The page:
Schools that provide federally reimbursed meal programs must meet federal nutrition standards. But snacks and drinks sold outside of these programs—so-called competitive foods—do not have to meet these requirements. This brief examines the availability of competitive foods, their nutritional content, their impact on students’ food consumption and policies for improving the school food environment.
School Foods Sold Outside of Meals. A Research Brief
The marketing of unhealthy foods to children and youth is a major public health concern. Children in the United States grow up surrounded by food and beverage marketing, which primarily promotes products with excessive amounts of added sugar, salt, and fat, and inadequate amounts of fruits, vegetables, and whole grains. … More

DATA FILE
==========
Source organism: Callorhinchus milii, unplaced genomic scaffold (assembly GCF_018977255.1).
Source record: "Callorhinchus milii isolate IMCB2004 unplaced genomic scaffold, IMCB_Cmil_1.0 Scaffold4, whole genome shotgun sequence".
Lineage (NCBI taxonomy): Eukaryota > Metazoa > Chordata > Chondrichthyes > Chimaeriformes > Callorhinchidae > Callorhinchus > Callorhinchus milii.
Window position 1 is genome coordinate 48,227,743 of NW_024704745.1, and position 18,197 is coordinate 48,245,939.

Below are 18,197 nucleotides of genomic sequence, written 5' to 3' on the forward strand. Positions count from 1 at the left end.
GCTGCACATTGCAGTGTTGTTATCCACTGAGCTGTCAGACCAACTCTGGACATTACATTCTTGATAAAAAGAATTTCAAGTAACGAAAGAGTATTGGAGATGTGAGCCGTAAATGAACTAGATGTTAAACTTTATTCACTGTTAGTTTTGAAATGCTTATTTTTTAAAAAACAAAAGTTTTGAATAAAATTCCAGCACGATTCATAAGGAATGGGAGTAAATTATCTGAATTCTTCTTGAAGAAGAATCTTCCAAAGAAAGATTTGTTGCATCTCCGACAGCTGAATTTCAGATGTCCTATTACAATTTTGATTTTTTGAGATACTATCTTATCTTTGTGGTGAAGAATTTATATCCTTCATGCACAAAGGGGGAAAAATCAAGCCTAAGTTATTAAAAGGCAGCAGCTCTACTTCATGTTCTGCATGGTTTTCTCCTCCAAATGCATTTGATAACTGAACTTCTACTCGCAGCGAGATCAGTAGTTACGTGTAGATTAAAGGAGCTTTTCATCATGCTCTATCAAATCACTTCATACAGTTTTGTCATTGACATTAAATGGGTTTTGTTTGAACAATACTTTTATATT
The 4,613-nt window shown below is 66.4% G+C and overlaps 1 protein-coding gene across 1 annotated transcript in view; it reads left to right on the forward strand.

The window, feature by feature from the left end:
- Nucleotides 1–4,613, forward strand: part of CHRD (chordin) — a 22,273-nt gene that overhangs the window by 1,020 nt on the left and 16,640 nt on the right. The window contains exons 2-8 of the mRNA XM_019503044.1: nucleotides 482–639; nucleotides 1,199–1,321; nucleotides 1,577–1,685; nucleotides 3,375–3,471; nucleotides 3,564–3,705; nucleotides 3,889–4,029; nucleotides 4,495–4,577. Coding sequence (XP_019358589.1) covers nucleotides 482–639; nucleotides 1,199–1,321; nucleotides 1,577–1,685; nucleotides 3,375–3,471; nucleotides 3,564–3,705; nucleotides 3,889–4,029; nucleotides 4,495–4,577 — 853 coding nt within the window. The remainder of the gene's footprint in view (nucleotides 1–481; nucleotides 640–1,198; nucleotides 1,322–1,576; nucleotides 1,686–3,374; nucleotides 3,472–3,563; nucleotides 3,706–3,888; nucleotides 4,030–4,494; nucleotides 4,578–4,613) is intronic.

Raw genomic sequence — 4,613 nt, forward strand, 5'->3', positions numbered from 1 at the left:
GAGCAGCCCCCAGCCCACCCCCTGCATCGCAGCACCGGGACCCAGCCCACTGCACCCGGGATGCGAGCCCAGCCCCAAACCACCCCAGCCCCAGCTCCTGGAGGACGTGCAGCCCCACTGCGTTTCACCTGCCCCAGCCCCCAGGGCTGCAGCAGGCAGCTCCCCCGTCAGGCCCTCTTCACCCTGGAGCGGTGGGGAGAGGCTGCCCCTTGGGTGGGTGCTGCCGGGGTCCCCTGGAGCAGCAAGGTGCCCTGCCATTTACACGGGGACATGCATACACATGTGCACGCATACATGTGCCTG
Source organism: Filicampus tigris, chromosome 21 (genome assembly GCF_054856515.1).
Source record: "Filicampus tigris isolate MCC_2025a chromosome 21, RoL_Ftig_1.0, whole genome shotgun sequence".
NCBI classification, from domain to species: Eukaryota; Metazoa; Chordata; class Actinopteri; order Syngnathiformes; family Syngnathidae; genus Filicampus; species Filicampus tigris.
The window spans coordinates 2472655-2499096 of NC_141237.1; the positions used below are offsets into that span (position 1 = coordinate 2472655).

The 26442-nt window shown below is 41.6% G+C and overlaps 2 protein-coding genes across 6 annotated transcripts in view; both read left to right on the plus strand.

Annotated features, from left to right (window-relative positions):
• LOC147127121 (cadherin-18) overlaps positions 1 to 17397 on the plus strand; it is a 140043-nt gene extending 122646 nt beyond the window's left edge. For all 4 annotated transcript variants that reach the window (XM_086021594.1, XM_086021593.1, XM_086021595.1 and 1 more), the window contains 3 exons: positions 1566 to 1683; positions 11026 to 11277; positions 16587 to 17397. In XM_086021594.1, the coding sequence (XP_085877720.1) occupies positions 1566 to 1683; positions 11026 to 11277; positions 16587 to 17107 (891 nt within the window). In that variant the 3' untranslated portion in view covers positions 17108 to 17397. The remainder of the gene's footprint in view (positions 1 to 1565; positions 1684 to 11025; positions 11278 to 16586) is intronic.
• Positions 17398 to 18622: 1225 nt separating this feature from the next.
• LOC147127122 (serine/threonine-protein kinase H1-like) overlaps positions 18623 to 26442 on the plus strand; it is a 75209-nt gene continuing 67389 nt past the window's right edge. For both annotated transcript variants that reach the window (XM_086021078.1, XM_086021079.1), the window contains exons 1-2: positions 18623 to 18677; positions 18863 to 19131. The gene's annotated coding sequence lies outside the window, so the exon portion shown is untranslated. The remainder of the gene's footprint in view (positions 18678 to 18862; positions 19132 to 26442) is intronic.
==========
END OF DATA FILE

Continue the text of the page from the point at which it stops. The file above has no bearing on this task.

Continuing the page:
This study estimated the frequency and quality of fruit and vegetables offered during snack in U.S. afterschool programs and examined program-level factors associated with offering them, including awareness and use of the National AfterSchool Association Healthy Eating and Physical Activity standards. Data was collected from 684 National AfterSchool Association members … More
This study aimed to: explore the number and spatial distribution of 9,556 SNAP stores in North Carolina by type and assess how SNAP benefit redemption is linked to store type; compare the demographics of populations living in areas with a high concentration of SNAP participants vs areas with a lower … More